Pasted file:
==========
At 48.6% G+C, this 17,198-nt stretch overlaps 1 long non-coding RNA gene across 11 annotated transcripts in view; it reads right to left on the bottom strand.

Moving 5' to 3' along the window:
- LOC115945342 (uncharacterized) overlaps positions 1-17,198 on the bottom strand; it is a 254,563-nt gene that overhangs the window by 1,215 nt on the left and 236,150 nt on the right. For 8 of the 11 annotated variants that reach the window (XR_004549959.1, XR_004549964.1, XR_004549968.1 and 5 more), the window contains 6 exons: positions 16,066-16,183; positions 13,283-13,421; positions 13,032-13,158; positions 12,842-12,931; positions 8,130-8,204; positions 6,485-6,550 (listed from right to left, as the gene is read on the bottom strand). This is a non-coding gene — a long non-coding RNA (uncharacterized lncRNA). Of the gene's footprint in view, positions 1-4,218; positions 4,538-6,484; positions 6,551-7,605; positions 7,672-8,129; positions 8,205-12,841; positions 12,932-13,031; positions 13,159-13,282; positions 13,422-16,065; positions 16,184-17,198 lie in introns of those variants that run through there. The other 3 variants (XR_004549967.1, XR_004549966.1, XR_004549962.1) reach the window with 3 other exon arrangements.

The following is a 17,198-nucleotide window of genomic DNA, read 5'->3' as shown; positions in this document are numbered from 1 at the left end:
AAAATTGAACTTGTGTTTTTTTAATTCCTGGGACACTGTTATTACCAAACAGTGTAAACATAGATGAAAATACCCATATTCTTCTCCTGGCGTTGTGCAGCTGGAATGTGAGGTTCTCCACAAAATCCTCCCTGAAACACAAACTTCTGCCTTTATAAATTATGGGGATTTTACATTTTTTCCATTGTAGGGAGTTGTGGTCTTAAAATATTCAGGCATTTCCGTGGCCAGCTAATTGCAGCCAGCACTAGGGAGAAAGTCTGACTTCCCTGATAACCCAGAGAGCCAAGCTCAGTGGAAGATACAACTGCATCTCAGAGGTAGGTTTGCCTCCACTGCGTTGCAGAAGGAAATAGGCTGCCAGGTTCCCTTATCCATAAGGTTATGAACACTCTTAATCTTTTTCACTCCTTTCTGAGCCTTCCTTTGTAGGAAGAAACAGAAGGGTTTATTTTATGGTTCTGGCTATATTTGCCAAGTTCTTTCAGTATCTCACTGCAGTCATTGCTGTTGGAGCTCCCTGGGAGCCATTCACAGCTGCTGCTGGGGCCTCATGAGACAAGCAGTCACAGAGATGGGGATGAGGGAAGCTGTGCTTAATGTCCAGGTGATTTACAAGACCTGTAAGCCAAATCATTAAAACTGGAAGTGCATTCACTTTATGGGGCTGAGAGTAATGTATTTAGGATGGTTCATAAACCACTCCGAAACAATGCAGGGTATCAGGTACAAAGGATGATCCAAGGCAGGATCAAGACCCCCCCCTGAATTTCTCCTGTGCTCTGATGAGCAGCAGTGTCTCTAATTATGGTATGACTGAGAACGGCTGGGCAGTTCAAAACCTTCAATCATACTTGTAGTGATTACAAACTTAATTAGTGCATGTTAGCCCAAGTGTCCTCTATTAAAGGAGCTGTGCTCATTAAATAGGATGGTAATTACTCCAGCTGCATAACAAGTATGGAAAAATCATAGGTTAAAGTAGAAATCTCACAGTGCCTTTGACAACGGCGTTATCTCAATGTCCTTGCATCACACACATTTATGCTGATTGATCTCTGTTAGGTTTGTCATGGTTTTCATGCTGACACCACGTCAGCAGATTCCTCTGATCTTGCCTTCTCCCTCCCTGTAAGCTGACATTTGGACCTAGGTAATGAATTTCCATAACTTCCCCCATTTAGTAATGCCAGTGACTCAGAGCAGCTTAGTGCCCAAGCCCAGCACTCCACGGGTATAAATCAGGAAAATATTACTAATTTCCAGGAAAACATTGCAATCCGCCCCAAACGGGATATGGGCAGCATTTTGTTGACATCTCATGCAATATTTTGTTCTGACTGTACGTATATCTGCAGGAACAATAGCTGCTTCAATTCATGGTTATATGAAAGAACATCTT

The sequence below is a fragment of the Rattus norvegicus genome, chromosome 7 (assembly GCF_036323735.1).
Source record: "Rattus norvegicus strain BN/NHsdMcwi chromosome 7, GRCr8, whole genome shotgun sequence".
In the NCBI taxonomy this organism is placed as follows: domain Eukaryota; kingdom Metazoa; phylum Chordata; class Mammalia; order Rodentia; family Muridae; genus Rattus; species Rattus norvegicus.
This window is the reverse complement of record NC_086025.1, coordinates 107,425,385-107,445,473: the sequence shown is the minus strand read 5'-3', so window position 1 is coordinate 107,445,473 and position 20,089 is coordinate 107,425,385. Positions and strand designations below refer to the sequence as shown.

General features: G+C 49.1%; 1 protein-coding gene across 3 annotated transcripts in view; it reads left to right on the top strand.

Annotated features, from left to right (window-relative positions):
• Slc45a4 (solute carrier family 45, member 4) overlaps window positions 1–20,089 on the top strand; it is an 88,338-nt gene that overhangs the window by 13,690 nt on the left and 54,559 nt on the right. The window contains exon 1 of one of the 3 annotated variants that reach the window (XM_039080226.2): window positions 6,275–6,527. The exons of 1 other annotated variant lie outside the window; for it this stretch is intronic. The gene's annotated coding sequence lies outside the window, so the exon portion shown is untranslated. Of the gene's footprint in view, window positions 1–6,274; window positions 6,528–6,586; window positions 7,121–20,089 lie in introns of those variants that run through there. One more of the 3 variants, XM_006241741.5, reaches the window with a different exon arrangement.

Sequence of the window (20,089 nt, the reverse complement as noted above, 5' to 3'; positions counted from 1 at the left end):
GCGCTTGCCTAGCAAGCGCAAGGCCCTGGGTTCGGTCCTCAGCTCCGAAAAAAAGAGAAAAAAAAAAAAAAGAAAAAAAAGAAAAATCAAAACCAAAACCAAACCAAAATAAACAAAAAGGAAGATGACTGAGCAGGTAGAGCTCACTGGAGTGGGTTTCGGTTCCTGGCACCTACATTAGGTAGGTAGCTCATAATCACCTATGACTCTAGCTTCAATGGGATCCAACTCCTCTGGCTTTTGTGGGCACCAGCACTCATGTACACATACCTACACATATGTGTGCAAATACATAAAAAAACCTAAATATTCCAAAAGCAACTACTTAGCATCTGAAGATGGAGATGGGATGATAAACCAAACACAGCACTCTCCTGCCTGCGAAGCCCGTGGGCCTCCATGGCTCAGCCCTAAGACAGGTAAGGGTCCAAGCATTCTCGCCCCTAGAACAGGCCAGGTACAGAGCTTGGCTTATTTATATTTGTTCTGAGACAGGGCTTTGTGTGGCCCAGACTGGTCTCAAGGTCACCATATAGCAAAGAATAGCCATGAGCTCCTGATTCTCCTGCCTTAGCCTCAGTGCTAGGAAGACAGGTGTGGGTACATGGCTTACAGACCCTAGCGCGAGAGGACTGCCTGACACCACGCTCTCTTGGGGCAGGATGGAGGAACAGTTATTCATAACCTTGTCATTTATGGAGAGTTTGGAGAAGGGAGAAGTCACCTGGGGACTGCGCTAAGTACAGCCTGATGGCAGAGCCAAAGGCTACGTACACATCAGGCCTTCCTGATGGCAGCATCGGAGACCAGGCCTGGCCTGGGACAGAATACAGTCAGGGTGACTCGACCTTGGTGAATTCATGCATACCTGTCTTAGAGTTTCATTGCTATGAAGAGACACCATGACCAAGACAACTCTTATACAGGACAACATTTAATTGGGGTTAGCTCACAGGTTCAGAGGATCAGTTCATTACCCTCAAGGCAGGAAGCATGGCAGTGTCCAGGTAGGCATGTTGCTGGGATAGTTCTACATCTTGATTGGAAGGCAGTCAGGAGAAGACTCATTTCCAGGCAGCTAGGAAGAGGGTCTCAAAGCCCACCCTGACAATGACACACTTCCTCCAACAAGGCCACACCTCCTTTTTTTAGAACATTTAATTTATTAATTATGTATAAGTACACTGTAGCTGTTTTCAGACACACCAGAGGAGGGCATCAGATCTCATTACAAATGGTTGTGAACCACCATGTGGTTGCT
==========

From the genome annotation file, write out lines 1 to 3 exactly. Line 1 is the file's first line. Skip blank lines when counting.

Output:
At 48.6% G+C, this 17,198-nt stretch overlaps 1 long non-coding RNA gene across 11 annotated transcripts in view; it reads right to left on the bottom strand.

Moving 5' to 3' along the window:
- LOC115945342 (uncharacterized) overlaps positions 1-17,198 on the bottom strand; it is a 254,563-nt gene that overhangs the window by 1,215 nt on the left and 236,150 nt on the right. For 8 of the 11 annotated variants that reach the window (XR_004549959.1, XR_004549964.1, XR_004549968.1 and 5 more), the window contains 6 exons: positions 16,066-16,183; positions 13,283-13,421; positions 13,032-13,158; positions 12,842-12,931; positions 8,130-8,204; positions 6,485-6,550 (listed from right to left, as the gene is read on the bottom strand). This is a non-coding gene — a long non-coding RNA (uncharacterized lncRNA). Of the gene's footprint in view, positions 1-4,218; positions 4,538-6,484; positions 6,551-7,605; positions 7,672-8,129; positions 8,205-12,841; positions 12,932-13,031; positions 13,159-13,282; positions 13,422-16,065; positions 16,184-17,198 lie in introns of those variants that run through there. The other 3 variants (XR_004549967.1, XR_004549966.1, XR_004549962.1) reach the window with 3 other exon arrangements.